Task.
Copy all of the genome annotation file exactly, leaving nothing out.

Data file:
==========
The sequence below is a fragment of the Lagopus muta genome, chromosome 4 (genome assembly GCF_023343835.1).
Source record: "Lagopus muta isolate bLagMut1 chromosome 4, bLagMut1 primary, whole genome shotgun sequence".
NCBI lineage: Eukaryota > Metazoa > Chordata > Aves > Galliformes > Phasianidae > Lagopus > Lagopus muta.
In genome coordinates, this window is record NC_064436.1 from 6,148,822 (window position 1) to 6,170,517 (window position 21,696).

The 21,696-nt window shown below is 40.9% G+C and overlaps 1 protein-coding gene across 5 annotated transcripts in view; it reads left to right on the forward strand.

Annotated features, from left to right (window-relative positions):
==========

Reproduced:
The sequence below is a fragment of the Lagopus muta genome, chromosome 4 (genome assembly GCF_023343835.1).
Source record: "Lagopus muta isolate bLagMut1 chromosome 4, bLagMut1 primary, whole genome shotgun sequence".
NCBI lineage: Eukaryota > Metazoa > Chordata > Aves > Galliformes > Phasianidae > Lagopus > Lagopus muta.
In genome coordinates, this window is record NC_064436.1 from 6,148,822 (window position 1) to 6,170,517 (window position 21,696).

The 21,696-nt window shown below is 40.9% G+C and overlaps 1 protein-coding gene across 5 annotated transcripts in view; it reads left to right on the forward strand.

Annotated features, from left to right (window-relative positions):